Its clinical manifestations result from neurological dysfunction in the territory of the internal carotid artery and its main branches, the anterior and middle cerebral arteries. They can be:
• Transient (TIAs), when lasting less than 24 h with full recovery.
• Reversible, when the symptoms disappear after 24 h without neurological deficit. Symptoms depend upon the involved area, giving rise to contralateral motor and/or sensory deficit. Dysphasia/aphasia may also arise following dominant hemisphere lesions.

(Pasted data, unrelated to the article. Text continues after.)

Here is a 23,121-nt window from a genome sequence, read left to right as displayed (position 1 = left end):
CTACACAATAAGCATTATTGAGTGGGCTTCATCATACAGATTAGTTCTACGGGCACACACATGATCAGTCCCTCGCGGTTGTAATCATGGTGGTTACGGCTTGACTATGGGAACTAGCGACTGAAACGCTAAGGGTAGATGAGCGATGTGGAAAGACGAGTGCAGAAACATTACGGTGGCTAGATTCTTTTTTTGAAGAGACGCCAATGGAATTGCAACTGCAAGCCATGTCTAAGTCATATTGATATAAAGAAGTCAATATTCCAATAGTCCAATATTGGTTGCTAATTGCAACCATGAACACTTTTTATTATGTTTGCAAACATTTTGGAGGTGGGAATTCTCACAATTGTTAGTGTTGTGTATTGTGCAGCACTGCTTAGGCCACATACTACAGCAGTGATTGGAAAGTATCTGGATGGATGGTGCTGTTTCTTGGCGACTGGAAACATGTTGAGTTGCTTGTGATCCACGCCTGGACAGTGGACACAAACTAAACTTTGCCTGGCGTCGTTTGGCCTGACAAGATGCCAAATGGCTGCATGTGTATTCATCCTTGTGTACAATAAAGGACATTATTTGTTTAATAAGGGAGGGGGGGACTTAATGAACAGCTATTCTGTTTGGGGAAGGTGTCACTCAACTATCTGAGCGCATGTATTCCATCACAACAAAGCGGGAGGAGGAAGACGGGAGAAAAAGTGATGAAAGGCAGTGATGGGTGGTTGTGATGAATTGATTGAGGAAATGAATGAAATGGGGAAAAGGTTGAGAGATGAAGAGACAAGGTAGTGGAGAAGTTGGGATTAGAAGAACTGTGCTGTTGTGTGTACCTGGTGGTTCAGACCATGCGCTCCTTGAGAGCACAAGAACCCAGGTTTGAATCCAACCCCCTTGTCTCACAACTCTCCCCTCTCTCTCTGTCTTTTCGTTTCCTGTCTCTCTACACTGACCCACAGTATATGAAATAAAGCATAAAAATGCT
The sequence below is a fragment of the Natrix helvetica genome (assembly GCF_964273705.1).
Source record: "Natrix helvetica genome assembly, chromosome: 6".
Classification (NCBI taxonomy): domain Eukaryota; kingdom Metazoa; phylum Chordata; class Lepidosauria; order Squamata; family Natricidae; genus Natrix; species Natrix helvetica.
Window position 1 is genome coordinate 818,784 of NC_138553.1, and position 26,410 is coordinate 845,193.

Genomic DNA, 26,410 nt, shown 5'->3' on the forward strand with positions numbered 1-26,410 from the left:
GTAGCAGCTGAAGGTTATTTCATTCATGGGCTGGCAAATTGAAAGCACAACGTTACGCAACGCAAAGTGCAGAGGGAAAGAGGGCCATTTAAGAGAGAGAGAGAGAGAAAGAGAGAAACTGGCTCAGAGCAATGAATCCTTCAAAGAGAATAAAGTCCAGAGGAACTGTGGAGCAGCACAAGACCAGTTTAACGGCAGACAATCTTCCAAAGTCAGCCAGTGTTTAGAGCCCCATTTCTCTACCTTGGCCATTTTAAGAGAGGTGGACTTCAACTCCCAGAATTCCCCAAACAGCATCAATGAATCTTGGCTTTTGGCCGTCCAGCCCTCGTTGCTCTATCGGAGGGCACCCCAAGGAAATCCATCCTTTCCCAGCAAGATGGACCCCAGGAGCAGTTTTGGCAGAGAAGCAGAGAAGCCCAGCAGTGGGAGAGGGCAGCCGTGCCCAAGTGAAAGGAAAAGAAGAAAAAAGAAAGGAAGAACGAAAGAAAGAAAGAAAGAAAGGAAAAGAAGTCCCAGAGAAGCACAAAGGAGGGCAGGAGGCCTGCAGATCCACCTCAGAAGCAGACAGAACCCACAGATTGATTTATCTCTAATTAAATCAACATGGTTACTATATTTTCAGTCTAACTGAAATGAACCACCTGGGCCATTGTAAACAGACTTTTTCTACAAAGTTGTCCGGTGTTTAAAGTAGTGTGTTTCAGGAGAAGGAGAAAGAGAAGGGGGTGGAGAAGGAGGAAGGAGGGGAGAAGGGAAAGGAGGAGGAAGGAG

• Crescendo TIAs, characterized by a succession of TIAs in a short period of time which could correspond to multiple embolization from active carotid plaques carrying an increased risk of permanent neurological deficit.
Fig. 2.2.3 Histologic examination of a carotid plaque removed by endarterectomy with cholesterol crystals surrounded by inflammatory infiltrate
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